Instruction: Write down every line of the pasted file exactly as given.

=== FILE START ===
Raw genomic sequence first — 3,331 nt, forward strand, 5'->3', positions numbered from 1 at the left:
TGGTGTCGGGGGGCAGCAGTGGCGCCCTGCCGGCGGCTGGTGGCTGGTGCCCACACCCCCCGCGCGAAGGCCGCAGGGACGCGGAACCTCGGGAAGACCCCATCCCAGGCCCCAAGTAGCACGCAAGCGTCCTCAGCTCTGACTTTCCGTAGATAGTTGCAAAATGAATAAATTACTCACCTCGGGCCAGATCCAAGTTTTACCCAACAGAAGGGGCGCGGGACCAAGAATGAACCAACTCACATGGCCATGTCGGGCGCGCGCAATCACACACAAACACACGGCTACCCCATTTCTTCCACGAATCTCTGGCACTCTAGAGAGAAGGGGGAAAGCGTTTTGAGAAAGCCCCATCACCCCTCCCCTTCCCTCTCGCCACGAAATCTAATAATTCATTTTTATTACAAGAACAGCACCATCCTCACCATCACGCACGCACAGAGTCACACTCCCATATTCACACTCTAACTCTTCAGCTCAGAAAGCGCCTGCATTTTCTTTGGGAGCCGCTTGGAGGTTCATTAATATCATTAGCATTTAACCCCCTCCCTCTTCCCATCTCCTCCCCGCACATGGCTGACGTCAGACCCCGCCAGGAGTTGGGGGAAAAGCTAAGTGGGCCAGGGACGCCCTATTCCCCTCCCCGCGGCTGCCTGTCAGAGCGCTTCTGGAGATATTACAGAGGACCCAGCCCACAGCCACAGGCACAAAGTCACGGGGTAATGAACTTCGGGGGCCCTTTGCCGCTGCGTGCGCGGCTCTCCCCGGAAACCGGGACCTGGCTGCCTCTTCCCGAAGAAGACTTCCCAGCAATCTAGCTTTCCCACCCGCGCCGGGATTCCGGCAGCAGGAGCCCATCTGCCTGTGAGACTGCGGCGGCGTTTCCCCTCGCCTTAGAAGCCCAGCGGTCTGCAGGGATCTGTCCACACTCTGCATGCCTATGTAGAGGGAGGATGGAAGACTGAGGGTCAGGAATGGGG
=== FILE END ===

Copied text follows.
Raw genomic sequence first — 3,331 nt, forward strand, 5'->3', positions numbered from 1 at the left:
TGGTGTCGGGGGGCAGCAGTGGCGCCCTGCCGGCGGCTGGTGGCTGGTGCCCACACCCCCCGCGCGAAGGCCGCAGGGACGCGGAACCTCGGGAAGACCCCATCCCAGGCCCCAAGTAGCACGCAAGCGTCCTCAGCTCTGACTTTCCGTAGATAGTTGCAAAATGAATAAATTACTCACCTCGGGCCAGATCCAAGTTTTACCCAACAGAAGGGGCGCGGGACCAAGAATGAACCAACTCACATGGCCATGTCGGGCGCGCGCAATCACACACAAACACACGGCTACCCCATTTCTTCCACGAATCTCTGGCACTCTAGAGAGAAGGGGGAAAGCGTTTTGAGAAAGCCCCATCACCCCTCCCCTTCCCTCTCGCCACGAAATCTAATAATTCATTTTTATTACAAGAACAGCACCATCCTCACCATCACGCACGCACAGAGTCACACTCCCATATTCACACTCTAACTCTTCAGCTCAGAAAGCGCCTGCATTTTCTTTGGGAGCCGCTTGGAGGTTCATTAATATCATTAGCATTTAACCCCCTCCCTCTTCCCATCTCCTCCCCGCACATGGCTGACGTCAGACCCCGCCAGGAGTTGGGGGAAAAGCTAAGTGGGCCAGGGACGCCCTATTCCCCTCCCCGCGGCTGCCTGTCAGAGCGCTTCTGGAGATATTACAGAGGACCCAGCCCACAGCCACAGGCACAAAGTCACGGGGTAATGAACTTCGGGGGCCCTTTGCCGCTGCGTGCGCGGCTCTCCCCGGAAACCGGGACCTGGCTGCCTCTTCCCGAAGAAGACTTCCCAGCAATCTAGCTTTCCCACCCGCGCCGGGATTCCGGCAGCAGGAGCCCATCTGCCTGTGAGACTGCGGCGGCGTTTCCCCTCGCCTTAGAAGCCCAGCGGTCTGCAGGGATCTGTCCACACTCTGCATGCCTATGTAGAGGGAGGATGGAAGACTGAGGGTCAGGAATGGGG